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Observation Rules

June 2017

Dear Friends ~

In nature, there are all the colors of the rainbow.  Learning to translate those colors is the joy of every artist.  How then do we observe the color white and how do we use it effectively?

In traditional watercolor painting, white is obtained from the white of the watercolor paper rather than from using a white opaque pigment.  White paint, then, is used for tinting other colors, to create lighter tints.  In Botanical Watercolor Painting the white of the paper represents the highest value – the lightest light, but also so does a pale stain of a color.  This “highlight stain” is often used as the “lightest light” and is an important distinction when comparing this genre against other watercolor genres.


This business of “white paper” and “white paint” can be confusing and it is important to understand the best way to use white paint in botanical art.  As a water based medium, white paint can be found in watercolor as Chinese White and Titanium White; and in Gouache as Permanent White.  Gouache is a water-based paint, much like transparent watercolor but made in opaque form. Many antique botanicals were painted with Watercolor or Gouache, and sometimes with Body Color (a mixing of opaque white gouache with transparent watercolor or gouache colors in general).


In botanical paintings, it is most important to observe carefully and capture correctly the “Local Color.”  That is, the actual color of the subject being painted, unmodified by light or shadow.  In botanical paintings that create a three-dimensional perspective, light and shadow is used to form the subject and does in fact alter the color especially when the subject is complex and many layered.  Needless to say it is most important that we “model” our image by representing its color and lighting effects to make it appear three-dimensional without completely altering its true color.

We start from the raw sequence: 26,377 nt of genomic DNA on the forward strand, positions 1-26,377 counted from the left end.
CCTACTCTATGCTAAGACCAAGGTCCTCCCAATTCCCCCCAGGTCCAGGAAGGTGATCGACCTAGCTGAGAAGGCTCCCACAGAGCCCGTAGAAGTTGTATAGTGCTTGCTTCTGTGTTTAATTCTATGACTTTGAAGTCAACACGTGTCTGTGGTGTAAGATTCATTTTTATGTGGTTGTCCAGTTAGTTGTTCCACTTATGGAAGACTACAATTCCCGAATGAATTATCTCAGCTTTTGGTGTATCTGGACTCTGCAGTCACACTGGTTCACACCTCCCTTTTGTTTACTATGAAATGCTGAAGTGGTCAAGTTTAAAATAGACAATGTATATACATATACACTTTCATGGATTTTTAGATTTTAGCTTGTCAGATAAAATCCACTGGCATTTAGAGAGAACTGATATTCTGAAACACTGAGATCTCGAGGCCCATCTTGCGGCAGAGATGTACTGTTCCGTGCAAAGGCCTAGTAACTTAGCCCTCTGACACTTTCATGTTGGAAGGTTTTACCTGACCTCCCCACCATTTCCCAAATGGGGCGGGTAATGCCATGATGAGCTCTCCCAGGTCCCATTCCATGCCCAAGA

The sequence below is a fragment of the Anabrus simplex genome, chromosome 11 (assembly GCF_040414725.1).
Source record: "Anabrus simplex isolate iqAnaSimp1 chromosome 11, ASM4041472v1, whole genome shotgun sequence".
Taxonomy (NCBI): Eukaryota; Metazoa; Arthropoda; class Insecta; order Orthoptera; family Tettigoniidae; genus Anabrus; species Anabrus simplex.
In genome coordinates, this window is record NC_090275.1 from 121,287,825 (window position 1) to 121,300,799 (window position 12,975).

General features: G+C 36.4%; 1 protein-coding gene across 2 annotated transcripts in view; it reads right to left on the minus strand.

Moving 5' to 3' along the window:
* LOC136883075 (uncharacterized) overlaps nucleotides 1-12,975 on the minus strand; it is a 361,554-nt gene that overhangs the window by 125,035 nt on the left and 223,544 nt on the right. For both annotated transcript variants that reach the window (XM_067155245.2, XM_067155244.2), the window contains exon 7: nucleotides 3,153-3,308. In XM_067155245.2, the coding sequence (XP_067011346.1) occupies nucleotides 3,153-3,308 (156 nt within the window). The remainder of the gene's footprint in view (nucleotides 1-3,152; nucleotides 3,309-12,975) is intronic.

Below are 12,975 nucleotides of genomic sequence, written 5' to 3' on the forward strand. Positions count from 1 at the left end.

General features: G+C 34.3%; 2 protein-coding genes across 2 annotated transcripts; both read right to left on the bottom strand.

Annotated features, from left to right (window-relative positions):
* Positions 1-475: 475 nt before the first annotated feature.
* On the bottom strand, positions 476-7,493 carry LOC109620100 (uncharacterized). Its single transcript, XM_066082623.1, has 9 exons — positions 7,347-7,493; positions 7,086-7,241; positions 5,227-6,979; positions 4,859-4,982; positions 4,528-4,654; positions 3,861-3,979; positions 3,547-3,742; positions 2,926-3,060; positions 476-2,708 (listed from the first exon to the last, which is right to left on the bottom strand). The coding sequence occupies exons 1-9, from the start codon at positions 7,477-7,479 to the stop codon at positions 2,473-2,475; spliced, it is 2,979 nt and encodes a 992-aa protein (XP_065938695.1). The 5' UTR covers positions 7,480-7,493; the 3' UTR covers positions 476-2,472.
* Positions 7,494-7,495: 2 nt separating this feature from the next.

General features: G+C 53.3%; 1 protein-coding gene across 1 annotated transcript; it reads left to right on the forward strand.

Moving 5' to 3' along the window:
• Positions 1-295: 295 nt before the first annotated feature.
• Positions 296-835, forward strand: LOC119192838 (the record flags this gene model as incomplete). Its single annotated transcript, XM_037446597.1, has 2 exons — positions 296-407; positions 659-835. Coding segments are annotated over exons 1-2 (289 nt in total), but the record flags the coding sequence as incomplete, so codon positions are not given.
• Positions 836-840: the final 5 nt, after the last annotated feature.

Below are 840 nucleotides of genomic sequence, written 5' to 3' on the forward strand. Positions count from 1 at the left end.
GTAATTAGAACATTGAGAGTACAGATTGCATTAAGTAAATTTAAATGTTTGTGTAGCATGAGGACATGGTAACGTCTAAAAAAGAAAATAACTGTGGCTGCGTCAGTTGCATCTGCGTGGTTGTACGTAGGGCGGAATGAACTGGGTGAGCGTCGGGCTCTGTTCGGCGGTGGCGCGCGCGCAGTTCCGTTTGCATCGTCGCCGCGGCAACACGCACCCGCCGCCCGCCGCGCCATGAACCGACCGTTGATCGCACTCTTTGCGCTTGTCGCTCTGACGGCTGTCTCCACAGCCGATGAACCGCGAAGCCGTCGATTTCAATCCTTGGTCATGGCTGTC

Mixing the local color of our subject involves quite a bit of color analysis and familiarity with our paints.  It is not surprising to take a day carefully observing and working with colors to find the right color palette for a particular painting.  When it comes to matching the color of the subject we may, in fact, find that laying thin washes of colors will build to the desired effect. “Tints” are colors mixed with white.   If the subject demands, we should feel comfortable about including the use of white paint as a means at arriving to our desired color.  In Anne Marie Evans book, An Approach to Botanical Painting she lists Permanent White in her list of suggested colors for the botanical painter.


To be clear about this, white paint is not used to restore highlights.  It can be done, but simply doesn’t work to our best advantage.  By mixing white with color, we find it particularly useful “for depicting hairs, thorns, stamens, leaf-veining and other minutiae of plant life.” (Botanical Illustration in Watercolor by Eleanor Wunderlich, Watson-Guptill 1991.)